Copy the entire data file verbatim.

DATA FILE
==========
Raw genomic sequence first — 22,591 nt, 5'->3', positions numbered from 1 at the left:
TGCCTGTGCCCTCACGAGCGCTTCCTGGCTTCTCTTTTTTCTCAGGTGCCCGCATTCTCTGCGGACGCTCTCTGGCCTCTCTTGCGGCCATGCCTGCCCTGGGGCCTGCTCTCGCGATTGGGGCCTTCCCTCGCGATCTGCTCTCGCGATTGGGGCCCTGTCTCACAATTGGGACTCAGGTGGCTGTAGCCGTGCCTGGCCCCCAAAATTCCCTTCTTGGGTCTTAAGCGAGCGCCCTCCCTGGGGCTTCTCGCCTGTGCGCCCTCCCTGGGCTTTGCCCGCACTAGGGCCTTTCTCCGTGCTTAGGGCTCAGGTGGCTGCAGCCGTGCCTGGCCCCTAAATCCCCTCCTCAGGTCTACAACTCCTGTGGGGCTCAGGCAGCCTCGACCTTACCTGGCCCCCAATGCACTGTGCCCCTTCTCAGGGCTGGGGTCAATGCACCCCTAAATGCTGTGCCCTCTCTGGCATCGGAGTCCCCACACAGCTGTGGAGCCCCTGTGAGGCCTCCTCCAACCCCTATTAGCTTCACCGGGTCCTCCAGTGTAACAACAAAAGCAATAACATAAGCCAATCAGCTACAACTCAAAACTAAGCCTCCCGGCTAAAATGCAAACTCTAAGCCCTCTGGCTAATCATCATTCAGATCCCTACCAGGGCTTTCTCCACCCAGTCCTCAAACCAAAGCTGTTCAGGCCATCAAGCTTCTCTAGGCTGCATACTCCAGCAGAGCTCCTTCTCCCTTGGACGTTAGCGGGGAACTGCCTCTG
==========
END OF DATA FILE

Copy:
Raw genomic sequence first — 22,591 nt, 5'->3', positions numbered from 1 at the left:
TGCCTGTGCCCTCACGAGCGCTTCCTGGCTTCTCTTTTTTCTCAGGTGCCCGCATTCTCTGCGGACGCTCTCTGGCCTCTCTTGCGGCCATGCCTGCCCTGGGGCCTGCTCTCGCGATTGGGGCCTTCCCTCGCGATCTGCTCTCGCGATTGGGGCCCTGTCTCACAATTGGGACTCAGGTGGCTGTAGCCGTGCCTGGCCCCCAAAATTCCCTTCTTGGGTCTTAAGCGAGCGCCCTCCCTGGGGCTTCTCGCCTGTGCGCCCTCCCTGGGCTTTGCCCGCACTAGGGCCTTTCTCCGTGCTTAGGGCTCAGGTGGCTGCAGCCGTGCCTGGCCCCTAAATCCCCTCCTCAGGTCTACAACTCCTGTGGGGCTCAGGCAGCCTCGACCTTACCTGGCCCCCAATGCACTGTGCCCCTTCTCAGGGCTGGGGTCAATGCACCCCTAAATGCTGTGCCCTCTCTGGCATCGGAGTCCCCACACAGCTGTGGAGCCCCTGTGAGGCCTCCTCCAACCCCTATTAGCTTCACCGGGTCCTCCAGTGTAACAACAAAAGCAATAACATAAGCCAATCAGCTACAACTCAAAACTAAGCCTCCCGGCTAAAATGCAAACTCTAAGCCCTCTGGCTAATCATCATTCAGATCCCTACCAGGGCTTTCTCCACCCAGTCCTCAAACCAAAGCTGTTCAGGCCATCAAGCTTCTCTAGGCTGCATACTCCAGCAGAGCTCCTTCTCCCTTGGACGTTAGCGGGGAACTGCCTCTG